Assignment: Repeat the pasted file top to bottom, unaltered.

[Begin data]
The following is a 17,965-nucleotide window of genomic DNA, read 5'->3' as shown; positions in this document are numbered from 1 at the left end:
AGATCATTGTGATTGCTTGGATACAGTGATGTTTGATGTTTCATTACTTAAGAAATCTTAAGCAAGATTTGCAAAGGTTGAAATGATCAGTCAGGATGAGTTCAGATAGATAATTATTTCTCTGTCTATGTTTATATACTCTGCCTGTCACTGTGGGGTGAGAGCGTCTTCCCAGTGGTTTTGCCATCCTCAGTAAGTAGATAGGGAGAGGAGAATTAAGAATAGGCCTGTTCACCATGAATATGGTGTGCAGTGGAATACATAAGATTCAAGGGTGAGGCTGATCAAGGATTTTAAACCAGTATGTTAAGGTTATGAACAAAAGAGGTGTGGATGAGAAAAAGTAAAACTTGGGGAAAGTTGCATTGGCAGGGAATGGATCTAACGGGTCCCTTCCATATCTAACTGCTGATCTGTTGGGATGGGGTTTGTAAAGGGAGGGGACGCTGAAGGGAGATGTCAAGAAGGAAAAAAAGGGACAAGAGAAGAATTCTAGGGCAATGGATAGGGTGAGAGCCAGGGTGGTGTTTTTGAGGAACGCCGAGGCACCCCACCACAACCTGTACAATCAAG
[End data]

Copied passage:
The following is a 17,965-nucleotide window of genomic DNA, read 5'->3' as shown; positions in this document are numbered from 1 at the left end:
AGATCATTGTGATTGCTTGGATACAGTGATGTTTGATGTTTCATTACTTAAGAAATCTTAAGCAAGATTTGCAAAGGTTGAAATGATCAGTCAGGATGAGTTCAGATAGATAATTATTTCTCTGTCTATGTTTATATACTCTGCCTGTCACTGTGGGGTGAGAGCGTCTTCCCAGTGGTTTTGCCATCCTCAGTAAGTAGATAGGGAGAGGAGAATTAAGAATAGGCCTGTTCACCATGAATATGGTGTGCAGTGGAATACATAAGATTCAAGGGTGAGGCTGATCAAGGATTTTAAACCAGTATGTTAAGGTTATGAACAAAAGAGGTGTGGATGAGAAAAAGTAAAACTTGGGGAAAGTTGCATTGGCAGGGAATGGATCTAACGGGTCCCTTCCATATCTAACTGCTGATCTGTTGGGATGGGGTTTGTAAAGGGAGGGGACGCTGAAGGGAGATGTCAAGAAGGAAAAAAAGGGACAAGAGAAGAATTCTAGGGCAATGGATAGGGTGAGAGCCAGGGTGGTGTTTTTGAGGAACGCCGAGGCACCCCACCACAACCTGTACAATCAAG